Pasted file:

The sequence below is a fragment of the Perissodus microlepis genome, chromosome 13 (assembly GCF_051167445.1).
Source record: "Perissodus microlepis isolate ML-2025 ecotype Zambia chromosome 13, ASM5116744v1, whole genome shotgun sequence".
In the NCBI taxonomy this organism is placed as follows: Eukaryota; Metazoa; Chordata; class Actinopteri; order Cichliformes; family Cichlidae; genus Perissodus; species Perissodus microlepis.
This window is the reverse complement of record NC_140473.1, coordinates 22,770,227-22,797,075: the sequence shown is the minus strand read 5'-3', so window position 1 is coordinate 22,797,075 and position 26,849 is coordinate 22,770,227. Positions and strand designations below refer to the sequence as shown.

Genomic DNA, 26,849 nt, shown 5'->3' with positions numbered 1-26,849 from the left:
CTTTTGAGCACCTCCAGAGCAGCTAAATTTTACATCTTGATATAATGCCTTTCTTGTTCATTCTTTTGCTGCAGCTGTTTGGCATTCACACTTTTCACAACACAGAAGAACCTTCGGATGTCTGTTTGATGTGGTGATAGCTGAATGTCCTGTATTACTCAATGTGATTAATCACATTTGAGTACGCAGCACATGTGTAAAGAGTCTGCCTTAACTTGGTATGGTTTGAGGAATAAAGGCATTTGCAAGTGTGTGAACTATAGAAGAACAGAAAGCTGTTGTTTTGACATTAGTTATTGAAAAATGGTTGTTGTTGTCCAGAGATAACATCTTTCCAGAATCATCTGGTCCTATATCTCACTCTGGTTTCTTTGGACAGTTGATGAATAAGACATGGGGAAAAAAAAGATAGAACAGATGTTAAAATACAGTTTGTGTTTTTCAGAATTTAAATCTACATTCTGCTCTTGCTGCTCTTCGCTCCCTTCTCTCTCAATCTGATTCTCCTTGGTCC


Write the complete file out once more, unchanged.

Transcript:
The sequence below is a fragment of the Perissodus microlepis genome, chromosome 13 (assembly GCF_051167445.1).
Source record: "Perissodus microlepis isolate ML-2025 ecotype Zambia chromosome 13, ASM5116744v1, whole genome shotgun sequence".
In the NCBI taxonomy this organism is placed as follows: Eukaryota; Metazoa; Chordata; class Actinopteri; order Cichliformes; family Cichlidae; genus Perissodus; species Perissodus microlepis.
This window is the reverse complement of record NC_140473.1, coordinates 22,770,227-22,797,075: the sequence shown is the minus strand read 5'-3', so window position 1 is coordinate 22,797,075 and position 26,849 is coordinate 22,770,227. Positions and strand designations below refer to the sequence as shown.

Genomic DNA, 26,849 nt, shown 5'->3' with positions numbered 1-26,849 from the left:
CTTTTGAGCACCTCCAGAGCAGCTAAATTTTACATCTTGATATAATGCCTTTCTTGTTCATTCTTTTGCTGCAGCTGTTTGGCATTCACACTTTTCACAACACAGAAGAACCTTCGGATGTCTGTTTGATGTGGTGATAGCTGAATGTCCTGTATTACTCAATGTGATTAATCACATTTGAGTACGCAGCACATGTGTAAAGAGTCTGCCTTAACTTGGTATGGTTTGAGGAATAAAGGCATTTGCAAGTGTGTGAACTATAGAAGAACAGAAAGCTGTTGTTTTGACATTAGTTATTGAAAAATGGTTGTTGTTGTCCAGAGATAACATCTTTCCAGAATCATCTGGTCCTATATCTCACTCTGGTTTCTTTGGACAGTTGATGAATAAGACATGGGGAAAAAAAAGATAGAACAGATGTTAAAATACAGTTTGTGTTTTTCAGAATTTAAATCTACATTCTGCTCTTGCTGCTCTTCGCTCCCTTCTCTCTCAATCTGATTCTCCTTGGTCC